Exports of pig meat from the UK were, as expected, significantly lower year on year in 2023, down 19% (Jan – Nov) on the back of lower production and higher pricing. The biggest volume loss was seen in the fresh/frozen category, with offal shipments now taking the largest market share of UK pig meat export volume, a positive movement in challenging times as offal exports help support farmgate prices. Processed pig meat was the only category to see any growth in exports, and overtook bacon volumes.
For 2024, we are forecasting slightly better prospects for UK pig meat export volumes compared to 2023, up 1% year on year, but volumes are expected to remain historically low. A marginal increase in production will feed into this as exports remain vital for carcase balance. However, we anticipate the majority of this growth will be allocated to some minor movements following new opportunities such as the USA following proposition 12 in California and the opening of Mexico’s market to offal.
The EU will remain the most important destination for UK trade in terms of volumes, and is essential for our cull sows and boars. This will mean that, like imports, pricing will be a key watch point. Volumes shipped to China and the wider Southeast Asia region are likely to remain subdued and limited to cheaper cuts and the fifth quarter as economic growth slows and global competition from Brazil and the USA increases.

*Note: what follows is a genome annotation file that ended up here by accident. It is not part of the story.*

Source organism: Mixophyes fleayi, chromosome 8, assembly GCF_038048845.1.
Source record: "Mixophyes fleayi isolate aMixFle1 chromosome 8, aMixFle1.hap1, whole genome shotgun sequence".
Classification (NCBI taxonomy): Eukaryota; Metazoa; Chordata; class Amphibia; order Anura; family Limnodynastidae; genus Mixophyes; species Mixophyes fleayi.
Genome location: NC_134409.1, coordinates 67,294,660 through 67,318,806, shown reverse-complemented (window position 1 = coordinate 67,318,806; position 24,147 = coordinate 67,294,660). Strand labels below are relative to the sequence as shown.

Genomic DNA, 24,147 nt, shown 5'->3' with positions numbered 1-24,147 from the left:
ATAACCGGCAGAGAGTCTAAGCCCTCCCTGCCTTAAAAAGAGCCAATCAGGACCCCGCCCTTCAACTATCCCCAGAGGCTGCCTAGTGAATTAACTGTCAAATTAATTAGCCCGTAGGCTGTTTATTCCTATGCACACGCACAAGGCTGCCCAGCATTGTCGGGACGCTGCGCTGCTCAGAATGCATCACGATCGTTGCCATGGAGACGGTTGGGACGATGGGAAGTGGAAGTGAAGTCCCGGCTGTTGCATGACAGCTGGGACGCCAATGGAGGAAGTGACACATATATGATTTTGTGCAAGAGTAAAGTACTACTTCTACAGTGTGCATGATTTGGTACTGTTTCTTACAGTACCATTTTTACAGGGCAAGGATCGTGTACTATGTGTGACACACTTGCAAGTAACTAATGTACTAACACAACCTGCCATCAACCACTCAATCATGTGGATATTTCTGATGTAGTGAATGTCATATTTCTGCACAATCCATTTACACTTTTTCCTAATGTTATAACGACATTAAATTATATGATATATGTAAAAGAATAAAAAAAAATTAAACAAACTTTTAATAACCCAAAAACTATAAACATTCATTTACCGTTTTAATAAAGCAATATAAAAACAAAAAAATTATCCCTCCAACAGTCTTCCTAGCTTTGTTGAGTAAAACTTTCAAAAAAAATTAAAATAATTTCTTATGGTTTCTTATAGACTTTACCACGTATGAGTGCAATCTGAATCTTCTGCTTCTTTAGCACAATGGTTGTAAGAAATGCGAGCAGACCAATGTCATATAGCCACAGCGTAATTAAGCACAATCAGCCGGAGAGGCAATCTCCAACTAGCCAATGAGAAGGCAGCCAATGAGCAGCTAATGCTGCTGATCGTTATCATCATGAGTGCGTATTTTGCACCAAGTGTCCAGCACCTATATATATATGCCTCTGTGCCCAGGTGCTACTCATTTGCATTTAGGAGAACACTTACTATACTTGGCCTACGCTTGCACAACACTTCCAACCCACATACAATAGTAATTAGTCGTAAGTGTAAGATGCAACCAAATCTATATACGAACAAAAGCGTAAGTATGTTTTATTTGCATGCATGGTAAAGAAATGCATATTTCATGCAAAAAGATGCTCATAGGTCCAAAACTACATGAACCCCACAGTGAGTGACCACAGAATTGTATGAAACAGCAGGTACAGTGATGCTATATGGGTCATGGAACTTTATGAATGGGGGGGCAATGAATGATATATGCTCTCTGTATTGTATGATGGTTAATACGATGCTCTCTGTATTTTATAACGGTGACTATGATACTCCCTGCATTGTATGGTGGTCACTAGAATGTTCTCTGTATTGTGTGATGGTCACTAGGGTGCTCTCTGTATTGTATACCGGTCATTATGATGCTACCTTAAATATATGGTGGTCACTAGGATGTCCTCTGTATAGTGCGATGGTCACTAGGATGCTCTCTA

A risk to these forecasts is, as ever, any changes in political sentiment and government policy. Since Brexit, the UK has had to forge new relationships with key trading partners and implement changes to long standing regulations. The Windsor Framework replaced the Northern Ireland Protocol last year, and the Border Target Operating Model is another policy that comes into force in early 2024. Business readiness to comply with the new rules will determine the smoothness of this transition, and could potentially impact on trade volumes to and from the UK.
UK pig prices have been under pressure since late summer/early autumn. Despite this downward trend in pricing, producers have been seeing improved returns in their net margins as pricing remains above year ago levels and the cost of key inputs has eased. However, producers are wary of continued price declines as large holes remain in farm finances which will take time to infill.